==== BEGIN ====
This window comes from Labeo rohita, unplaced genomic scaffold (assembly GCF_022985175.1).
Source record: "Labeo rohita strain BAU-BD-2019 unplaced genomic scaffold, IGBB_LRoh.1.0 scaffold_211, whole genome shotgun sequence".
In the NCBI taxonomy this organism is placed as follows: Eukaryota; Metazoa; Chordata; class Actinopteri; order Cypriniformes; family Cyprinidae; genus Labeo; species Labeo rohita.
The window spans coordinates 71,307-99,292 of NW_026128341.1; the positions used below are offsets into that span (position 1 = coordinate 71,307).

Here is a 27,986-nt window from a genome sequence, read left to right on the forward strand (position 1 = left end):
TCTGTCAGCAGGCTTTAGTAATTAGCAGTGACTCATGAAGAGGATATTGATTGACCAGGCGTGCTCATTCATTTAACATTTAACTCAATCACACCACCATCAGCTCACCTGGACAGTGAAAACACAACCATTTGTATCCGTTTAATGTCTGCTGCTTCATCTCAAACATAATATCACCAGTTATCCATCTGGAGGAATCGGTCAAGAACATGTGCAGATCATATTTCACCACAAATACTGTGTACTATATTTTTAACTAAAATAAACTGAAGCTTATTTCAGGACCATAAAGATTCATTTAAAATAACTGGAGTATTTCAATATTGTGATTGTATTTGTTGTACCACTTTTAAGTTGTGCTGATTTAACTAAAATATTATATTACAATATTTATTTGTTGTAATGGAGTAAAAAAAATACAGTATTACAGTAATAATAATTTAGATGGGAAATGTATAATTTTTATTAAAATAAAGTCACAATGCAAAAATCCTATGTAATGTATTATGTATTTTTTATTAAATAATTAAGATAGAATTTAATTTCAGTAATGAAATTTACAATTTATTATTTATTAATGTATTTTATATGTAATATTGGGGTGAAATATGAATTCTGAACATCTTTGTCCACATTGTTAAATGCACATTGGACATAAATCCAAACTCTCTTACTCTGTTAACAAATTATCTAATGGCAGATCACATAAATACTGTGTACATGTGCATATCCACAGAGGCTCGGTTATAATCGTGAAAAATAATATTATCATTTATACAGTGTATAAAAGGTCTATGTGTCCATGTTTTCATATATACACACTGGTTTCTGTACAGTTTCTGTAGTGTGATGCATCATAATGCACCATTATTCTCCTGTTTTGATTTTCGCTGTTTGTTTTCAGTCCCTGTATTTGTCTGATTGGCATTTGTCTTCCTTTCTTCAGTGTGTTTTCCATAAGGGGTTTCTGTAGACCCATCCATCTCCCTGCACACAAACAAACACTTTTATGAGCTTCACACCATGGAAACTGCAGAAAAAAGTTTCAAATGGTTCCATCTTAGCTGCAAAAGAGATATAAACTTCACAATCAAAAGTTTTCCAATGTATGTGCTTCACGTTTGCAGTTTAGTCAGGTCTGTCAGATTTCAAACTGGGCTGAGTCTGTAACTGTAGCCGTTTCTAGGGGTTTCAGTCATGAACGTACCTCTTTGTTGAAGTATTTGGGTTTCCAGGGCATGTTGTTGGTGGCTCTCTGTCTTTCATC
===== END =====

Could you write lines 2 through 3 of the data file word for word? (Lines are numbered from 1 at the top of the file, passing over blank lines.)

Source record: "Labeo rohita strain BAU-BD-2019 unplaced genomic scaffold, IGBB_LRoh.1.0 scaffold_211, whole genome shotgun sequence".
In the NCBI taxonomy this organism is placed as follows: Eukaryota; Metazoa; Chordata; class Actinopteri; order Cypriniformes; family Cyprinidae; genus Labeo; species Labeo rohita.